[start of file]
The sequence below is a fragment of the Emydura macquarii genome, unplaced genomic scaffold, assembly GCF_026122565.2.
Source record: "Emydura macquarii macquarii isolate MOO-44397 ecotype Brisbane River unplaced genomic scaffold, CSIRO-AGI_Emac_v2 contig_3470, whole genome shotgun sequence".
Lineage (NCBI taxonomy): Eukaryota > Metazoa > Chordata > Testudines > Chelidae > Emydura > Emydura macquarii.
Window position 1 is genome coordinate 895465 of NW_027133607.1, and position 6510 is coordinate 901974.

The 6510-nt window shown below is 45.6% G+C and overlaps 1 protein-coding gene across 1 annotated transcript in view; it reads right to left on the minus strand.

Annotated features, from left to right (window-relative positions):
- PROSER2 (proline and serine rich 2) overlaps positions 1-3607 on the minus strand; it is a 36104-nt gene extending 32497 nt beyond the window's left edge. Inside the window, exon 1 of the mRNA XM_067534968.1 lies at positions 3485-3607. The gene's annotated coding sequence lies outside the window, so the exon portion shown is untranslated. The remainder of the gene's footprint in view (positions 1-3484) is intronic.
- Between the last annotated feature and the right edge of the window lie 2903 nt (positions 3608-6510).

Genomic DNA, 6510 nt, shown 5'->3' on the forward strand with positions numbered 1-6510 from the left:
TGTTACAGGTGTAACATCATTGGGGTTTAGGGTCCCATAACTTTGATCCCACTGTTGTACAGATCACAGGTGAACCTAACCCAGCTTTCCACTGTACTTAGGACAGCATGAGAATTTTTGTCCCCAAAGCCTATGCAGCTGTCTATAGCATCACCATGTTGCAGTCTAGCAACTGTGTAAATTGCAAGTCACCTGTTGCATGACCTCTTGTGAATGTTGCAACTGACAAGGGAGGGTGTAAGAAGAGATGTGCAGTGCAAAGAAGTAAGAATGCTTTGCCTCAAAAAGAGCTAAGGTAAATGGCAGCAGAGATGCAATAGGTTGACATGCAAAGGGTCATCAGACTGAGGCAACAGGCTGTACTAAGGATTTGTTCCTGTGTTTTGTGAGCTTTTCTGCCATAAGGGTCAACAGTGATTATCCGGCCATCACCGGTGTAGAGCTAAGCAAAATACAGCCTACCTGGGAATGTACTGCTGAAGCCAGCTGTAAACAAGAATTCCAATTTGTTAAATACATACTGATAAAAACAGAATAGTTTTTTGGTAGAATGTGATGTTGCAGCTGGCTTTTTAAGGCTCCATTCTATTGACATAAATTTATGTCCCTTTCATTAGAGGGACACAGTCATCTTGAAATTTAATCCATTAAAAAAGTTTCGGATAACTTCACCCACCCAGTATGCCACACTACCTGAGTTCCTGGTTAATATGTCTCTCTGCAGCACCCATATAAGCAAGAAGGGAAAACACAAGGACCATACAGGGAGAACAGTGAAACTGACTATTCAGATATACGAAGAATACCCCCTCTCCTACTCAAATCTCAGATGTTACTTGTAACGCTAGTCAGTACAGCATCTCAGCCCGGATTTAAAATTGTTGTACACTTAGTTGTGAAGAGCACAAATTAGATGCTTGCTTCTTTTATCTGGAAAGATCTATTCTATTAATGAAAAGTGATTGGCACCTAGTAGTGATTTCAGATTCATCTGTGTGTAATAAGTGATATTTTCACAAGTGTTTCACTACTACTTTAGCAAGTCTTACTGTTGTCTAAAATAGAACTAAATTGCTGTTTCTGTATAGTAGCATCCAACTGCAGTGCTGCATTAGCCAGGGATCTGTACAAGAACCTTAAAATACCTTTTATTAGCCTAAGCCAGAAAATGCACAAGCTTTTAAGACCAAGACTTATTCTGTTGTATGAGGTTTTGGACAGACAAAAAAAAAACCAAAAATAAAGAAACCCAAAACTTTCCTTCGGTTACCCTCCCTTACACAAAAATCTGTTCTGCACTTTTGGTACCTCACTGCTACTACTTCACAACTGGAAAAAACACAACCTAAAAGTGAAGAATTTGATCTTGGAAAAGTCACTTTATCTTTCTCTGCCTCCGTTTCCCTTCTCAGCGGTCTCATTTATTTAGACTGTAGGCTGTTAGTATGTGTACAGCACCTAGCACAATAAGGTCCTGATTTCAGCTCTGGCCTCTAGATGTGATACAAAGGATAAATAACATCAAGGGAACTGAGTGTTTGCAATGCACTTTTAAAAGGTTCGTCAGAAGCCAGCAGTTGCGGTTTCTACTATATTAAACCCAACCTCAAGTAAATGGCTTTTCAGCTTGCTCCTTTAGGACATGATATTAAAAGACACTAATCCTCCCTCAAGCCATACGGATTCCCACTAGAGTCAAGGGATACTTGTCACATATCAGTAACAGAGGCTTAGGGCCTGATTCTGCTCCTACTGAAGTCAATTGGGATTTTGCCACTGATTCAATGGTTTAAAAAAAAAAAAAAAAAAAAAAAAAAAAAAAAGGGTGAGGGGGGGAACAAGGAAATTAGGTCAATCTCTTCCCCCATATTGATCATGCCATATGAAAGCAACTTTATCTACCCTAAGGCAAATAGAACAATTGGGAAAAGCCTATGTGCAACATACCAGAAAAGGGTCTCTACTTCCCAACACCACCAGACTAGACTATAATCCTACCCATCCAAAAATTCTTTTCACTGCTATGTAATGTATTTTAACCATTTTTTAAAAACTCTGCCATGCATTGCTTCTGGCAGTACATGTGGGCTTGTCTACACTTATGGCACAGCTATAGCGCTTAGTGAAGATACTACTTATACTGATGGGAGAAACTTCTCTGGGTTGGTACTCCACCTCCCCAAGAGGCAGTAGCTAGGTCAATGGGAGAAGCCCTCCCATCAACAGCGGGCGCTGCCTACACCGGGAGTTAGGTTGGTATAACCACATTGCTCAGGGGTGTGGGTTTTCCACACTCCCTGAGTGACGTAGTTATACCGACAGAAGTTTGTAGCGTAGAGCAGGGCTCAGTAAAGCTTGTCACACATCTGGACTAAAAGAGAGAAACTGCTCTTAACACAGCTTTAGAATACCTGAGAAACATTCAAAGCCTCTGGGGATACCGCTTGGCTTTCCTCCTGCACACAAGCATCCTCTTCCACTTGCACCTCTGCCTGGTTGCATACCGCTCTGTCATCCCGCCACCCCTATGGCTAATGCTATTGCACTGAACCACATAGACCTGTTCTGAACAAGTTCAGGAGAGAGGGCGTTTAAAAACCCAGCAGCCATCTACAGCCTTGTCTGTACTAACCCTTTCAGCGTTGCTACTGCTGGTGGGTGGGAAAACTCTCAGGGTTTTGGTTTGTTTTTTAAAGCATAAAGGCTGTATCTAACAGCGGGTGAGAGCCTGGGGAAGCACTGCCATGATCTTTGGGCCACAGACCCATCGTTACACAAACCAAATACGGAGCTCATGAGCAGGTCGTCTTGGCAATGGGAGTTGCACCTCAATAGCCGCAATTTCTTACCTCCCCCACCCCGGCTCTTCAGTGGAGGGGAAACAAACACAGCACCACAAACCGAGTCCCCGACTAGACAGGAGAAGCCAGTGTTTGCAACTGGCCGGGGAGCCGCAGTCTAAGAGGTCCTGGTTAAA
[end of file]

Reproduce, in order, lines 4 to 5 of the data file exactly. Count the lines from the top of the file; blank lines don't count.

Window position 1 is genome coordinate 895465 of NW_027133607.1, and position 6510 is coordinate 901974.

The 6510-nt window shown below is 45.6% G+C and overlaps 1 protein-coding gene across 1 annotated transcript in view; it reads right to left on the minus strand.